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News > Context Spring 2024 > Up Close: Paul Steinke

Up Close: Paul Steinke

From remaking Center City to revamping Reading Terminal Market, this lifelong Philadelphian’s fingerprints are all over our local institutions. Now he’s turning an eye towards historic preservation on a grander scale. 

by JoAnn Greco 

Growing up in the Burholme section of Northeast Philadelphia, Paul Steinke was intrigued by the idea of place at an early age.  

“I’d ask my father to take me to the end of streets,” he remembers. “I wanted to see what was at the end of Cottman Avenue, of Castor Avenue.” He built “little cities with little blocks, making street lights and scribbling stop signs in my terrible 6-year-old old handwriting.” He grilled his grandmother, who was born in 1900, teasing out her childhood memories about the factory districts in Kensington where she had lived. 

These days Steinke lives in Logan Square with his husband David Ade, an architect. He’s been executive director of the Preservation Alliance for Greater Philadelphia for nearly eight years. A quick scan of his resume — which includes stints at the Center City District, the University City District and Reading Terminal Market along with a run for City Council — illustrates that his youthful passion for Philadelphia has morphed into a long engagement with the day-to-day life of the city.  

“I’m obsessed with who’s running what and what kind of job they’re doing,” he says. “What are the problems facing the city? What are its strengths and how can we leverage them?” 

Still, the 60-year-old Steinke concedes that his career path was not linear. A positive experience in a Penn State economics course led him to choose the field as his major. The practicality of that decision was cemented when he graduated and quickly found a position at an economic forecasting firm. His financial aptitude and civic enthusiasm soon found their perfect match at Central Philadelphia Development Corporation, where, working as a data analyst, he joined a very small team looking to launch a special services district. In March 1991, the Center City District was introduced.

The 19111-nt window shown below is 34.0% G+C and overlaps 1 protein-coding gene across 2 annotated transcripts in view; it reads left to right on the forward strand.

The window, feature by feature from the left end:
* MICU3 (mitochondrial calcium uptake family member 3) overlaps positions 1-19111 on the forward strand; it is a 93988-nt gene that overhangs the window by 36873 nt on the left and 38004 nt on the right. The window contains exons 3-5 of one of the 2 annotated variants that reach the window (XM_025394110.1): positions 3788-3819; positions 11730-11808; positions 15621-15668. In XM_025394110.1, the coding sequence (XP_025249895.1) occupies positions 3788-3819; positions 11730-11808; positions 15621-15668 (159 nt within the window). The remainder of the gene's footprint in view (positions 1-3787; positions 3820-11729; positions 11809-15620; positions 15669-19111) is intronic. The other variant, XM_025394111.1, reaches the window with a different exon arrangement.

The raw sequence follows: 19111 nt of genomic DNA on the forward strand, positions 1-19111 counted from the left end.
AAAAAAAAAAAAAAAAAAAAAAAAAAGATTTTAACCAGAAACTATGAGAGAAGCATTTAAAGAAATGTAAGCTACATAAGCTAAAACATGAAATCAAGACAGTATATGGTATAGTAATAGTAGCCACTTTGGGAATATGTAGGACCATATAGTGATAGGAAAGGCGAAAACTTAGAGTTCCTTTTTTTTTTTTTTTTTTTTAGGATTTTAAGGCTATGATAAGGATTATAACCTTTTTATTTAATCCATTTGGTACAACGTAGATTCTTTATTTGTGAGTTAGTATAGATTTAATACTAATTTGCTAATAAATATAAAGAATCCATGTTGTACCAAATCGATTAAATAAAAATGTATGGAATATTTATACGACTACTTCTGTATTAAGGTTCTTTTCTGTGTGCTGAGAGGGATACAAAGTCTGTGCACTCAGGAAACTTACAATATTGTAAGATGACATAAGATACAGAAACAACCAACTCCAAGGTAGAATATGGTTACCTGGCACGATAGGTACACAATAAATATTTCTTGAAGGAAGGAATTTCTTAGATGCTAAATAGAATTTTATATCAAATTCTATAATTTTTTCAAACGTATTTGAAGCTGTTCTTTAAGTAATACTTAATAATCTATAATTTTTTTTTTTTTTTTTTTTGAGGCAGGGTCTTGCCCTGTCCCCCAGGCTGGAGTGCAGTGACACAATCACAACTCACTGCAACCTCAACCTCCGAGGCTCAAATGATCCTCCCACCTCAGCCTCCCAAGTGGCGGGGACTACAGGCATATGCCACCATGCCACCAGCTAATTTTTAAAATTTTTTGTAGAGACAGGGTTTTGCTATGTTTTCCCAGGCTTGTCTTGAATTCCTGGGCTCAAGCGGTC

“Our goal was to help the area rise above the challenges that had plagued Center City the decade before,” he says. He’d stay there for seven years, rising to director of finance, before leaving to head a nascent organization, the University City District (UCD).  

In 1996 to be exact, two like-minded organizations, the Preservation Coalition of Greater Philadelphia and the Philadelphia Historic Preservation Corporation, merged to form the Preservation Alliance for Greater Philadelphia. Steinke ended up on its board — the beginning of a beautiful relationship. After four years at UCD, he moved on to run Reading Terminal Market, which had undergone a remarkable revitalization in the early ’90s.  

“It’s clearly a civic icon — a top destination for anyone, resident or visitor, who wants to get to know Philadelphia,” explains Steinke. “I have childhood memories of going there with my dad and, in the early days of the Center City District, our offices were a few blocks away. It was a frequent lunch stop for us. It’s got a great preservation story behind it, and it was a real triumph to establish guidelines to keep it unique.” 

In 2014, after 13 years, Steinke left the market to run for City Councilperson At Large. “It was always in the back of my mind as something that I might want to do,” he says. “I thought the time was right to leverage the visibility I had achieved into an elected position where I could do more to help my city.”